Don’t share toothbrushes or razors
Everyday household contact doesn’t transmit the HIV virus, but the intimacy of a sexual relationship means that lovers tend to share personal items, which can be a risk. A serodiscordant couple should avoid sharing toothbrushes, razors or any other personal item (including injecting equipment) that could have come in contact with blood.

Long-term relationships
Practicing safe sex in long-term relationships is a challenge. The term ‘safe sex’ seems to conjure up thoughts of condoms and not much else. However, in all relationships, reducing the risk of HIV transmission is vital.

Open discussion and being honest with your partner about your feelings and fears will help communication in your relationship. Different fears and concerns may arise for the positive person in the relationship and the negative partner. Often these fears may need to be addressed by a professional counsellor.

It is helpful to remember these fears are occurring because the partner cares. Remember that many serodiscordant couples have lived in intimate relationships for many years without passing on the virus to their partner.

Try to have fun
Keeping the spontaneity in your relationship alive is probably the hardest part to work at. To help, you could:

  • Keep a condom handy in your pocket.
  • Make your sex life as intimate and loving as you possibly can. Remember that intimacy is not all about sex.
  • Don’t forget to have fun – for example, massage can be a wonderful avenue for both of you to explore.

Talking to other people living with HIV about these issues may be helpful. Straight Arrows and Positive Women are community support organisations that have peer support workers.

Where to get help

  • HIV, Hepatitis and STI Education and Resource Centre, Alfred Health Tel. (03) 9076 6993
  • PEP Information Line, Victorian NPEP Service Tel. 1800 889 887 (24 hours)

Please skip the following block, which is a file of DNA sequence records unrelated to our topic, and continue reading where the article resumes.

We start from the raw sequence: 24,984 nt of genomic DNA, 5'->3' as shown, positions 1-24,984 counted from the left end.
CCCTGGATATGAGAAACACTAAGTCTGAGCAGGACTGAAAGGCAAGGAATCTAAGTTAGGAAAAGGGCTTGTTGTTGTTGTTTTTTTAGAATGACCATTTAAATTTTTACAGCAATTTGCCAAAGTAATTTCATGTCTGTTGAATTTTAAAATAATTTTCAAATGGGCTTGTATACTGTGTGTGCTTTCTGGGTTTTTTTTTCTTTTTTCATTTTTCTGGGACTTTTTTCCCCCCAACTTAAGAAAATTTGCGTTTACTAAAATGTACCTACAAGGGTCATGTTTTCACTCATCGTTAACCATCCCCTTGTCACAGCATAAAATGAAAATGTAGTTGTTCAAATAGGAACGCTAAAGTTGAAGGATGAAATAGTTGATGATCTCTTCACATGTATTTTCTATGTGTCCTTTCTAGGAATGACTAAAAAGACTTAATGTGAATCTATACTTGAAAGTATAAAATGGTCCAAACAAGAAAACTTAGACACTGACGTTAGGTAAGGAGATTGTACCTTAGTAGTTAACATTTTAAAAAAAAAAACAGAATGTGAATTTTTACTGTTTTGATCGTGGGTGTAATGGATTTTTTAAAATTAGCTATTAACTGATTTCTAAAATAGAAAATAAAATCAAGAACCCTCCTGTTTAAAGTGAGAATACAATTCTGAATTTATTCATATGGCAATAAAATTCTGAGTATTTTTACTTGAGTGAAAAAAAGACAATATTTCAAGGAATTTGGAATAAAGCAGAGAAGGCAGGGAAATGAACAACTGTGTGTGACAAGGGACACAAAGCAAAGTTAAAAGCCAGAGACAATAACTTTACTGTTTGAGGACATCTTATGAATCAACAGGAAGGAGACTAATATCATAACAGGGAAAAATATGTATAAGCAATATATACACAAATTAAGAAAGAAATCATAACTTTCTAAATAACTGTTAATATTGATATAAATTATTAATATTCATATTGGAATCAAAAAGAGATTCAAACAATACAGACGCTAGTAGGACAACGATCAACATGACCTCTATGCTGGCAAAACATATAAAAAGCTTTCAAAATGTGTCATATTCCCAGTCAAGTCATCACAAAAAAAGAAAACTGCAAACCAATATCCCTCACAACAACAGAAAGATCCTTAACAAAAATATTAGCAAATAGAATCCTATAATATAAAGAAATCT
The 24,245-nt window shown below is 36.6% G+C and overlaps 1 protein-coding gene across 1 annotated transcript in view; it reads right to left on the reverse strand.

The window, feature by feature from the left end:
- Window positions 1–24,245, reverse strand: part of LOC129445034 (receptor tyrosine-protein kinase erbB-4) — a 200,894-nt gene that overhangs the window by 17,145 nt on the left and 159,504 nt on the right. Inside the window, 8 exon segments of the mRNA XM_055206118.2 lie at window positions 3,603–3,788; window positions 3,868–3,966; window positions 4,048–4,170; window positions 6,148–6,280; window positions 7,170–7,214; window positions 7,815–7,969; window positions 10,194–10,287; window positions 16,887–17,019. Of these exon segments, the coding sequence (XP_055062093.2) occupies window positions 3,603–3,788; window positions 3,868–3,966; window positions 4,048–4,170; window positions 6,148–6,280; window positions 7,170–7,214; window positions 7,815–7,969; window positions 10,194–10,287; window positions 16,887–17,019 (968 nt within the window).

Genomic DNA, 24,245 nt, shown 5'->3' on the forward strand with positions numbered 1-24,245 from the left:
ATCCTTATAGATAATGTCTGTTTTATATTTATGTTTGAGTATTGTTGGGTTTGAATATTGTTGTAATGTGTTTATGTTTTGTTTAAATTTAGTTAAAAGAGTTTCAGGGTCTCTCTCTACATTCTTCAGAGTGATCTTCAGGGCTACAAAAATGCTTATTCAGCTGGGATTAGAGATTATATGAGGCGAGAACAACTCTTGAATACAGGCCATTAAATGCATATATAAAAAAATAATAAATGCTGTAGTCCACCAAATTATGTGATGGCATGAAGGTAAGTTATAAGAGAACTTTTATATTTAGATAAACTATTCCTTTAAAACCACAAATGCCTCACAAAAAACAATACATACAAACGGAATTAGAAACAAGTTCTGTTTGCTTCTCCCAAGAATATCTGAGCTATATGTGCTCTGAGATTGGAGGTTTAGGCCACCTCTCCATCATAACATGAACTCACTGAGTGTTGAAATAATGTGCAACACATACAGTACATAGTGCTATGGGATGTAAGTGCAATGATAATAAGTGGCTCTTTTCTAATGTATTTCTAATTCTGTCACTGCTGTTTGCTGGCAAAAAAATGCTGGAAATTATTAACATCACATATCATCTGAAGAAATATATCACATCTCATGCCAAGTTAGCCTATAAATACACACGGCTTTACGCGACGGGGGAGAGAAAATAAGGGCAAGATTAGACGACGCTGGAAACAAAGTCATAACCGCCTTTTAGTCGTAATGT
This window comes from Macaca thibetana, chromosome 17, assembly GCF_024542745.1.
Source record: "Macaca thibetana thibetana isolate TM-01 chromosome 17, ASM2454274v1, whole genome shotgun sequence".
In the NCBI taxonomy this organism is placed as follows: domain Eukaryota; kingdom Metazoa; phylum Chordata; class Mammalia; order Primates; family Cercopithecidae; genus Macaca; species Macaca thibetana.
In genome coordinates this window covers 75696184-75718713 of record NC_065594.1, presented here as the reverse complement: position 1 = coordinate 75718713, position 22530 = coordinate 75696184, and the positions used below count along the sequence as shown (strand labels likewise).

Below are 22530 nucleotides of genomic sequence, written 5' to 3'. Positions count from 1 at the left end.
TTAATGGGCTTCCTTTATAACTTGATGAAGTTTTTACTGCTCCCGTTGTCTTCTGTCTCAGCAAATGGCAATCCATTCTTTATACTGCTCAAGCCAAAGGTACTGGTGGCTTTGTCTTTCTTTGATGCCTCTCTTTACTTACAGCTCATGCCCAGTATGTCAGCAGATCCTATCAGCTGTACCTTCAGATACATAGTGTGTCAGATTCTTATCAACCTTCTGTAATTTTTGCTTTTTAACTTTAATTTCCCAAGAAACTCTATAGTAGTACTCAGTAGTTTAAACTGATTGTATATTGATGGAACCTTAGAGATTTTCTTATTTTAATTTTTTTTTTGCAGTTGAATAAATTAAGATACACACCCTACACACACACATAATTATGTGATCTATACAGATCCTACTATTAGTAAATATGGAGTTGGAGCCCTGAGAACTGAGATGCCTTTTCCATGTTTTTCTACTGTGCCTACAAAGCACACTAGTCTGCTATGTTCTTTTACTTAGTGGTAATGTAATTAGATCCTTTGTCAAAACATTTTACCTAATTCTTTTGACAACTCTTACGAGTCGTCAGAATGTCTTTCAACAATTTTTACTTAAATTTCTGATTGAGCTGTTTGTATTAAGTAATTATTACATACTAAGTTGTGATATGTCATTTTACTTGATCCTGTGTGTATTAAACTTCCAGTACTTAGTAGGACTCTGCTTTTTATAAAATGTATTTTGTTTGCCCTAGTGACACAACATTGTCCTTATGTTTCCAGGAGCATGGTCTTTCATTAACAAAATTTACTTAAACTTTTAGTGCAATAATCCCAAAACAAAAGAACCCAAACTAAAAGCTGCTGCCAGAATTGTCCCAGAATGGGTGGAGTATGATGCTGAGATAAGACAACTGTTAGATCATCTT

• Your specialist HIV doctor
  • Victorian HIV/AIDS Service, Alfred Health Tel. (03) 9076 6076
  • Positive Women Tel. (03) 9076 6918
  • Straight Arrows (heterosexual men, women and children) Tel. (03) 9076 3792
  • People Living with HIV/AIDS Vic Tel. (03) 9865 6772
  • Melbourne Sexual Health Centre Tel. (03) 9341 6200 or 1800 032 017 or TTY (for the hearing impaired) (03) 9347 8619
  • Family Planning Victoria Tel. 1800 013 952 or (03) 9257 0100
  • Well Women’s Clinic, Royal Women’s Hospital Tel. (03) 9344 2288 or (03) 9344 2183
  • Blood Borne Viruses/Sexually Transmissible Infections Program, Department of Health Victoria Tel. (03) 9096 0000

Things to remember

  • The HIV virus is spread through body fluids including blood, ejaculate (cum), pre-ejaculate (pre-cum), vaginal and cervical fluids, and breast milk.
  • It is important to prevent the transfer of the HIV virus, whether the woman or her partner is HIV positive.
  • Safe sex is still possible in relationships where one partner is HIV positive and the other is not.
  • Talk with your doctor, health worker or AIDS organisation about how you can practice safer sex.

HIV and gay men – safe sex

In Australia, the human immunodeficiency virus (HIV) is most commonly spread through unprotected anal or vaginal intercourse with an infected person. Gay HIV positive men with HIV negative partners can still enjoy physically intimate relationships if they follow safe sex practices.

It is important to remember that the virus is transmitted by bodily fluids – for men this includes, blood, ejaculate and pre-ejaculate – entering the bloodstream. Remember that the risk goes both ways – for example, it is commonly believed that only the partner who is penetrated (the ‘bottom’) is at risk, but the HIV virus can be transmitted to the partner who penetrates (the ‘top’) via small cuts and abrasions on his penis.

Unsafe sexual activities
Unsafe sexual activities include:

  • Unprotected anal sex, since the virus can enter the bloodstream through mucus membranes or small cuts or abrasions
  • Withdrawing before ejaculation, since pre-ejaculate fluid can contain the virus
  • Using pre-ejaculate as a lubricant prior to anal intercourse
  • Sucking ejaculate from the anus (felching)
  • Activities involving razors or shaving, as blood can be drawn from small nicks and cuts
  • Any sexual activity that draws blood.

Safe sexual activities
Sexual activities that are considered safe include:

  • Kissing
  • Cuddling
  • Stroking and massage
  • Masturbation
  • Mutual masturbation
  • Ejaculating on unbroken skin
  • Urinating on unbroken skin
  • Oral sex (with a condom or no ejaculate in the mouth)
  • Protected anal intercourse (using condoms).

Safer sex suggestions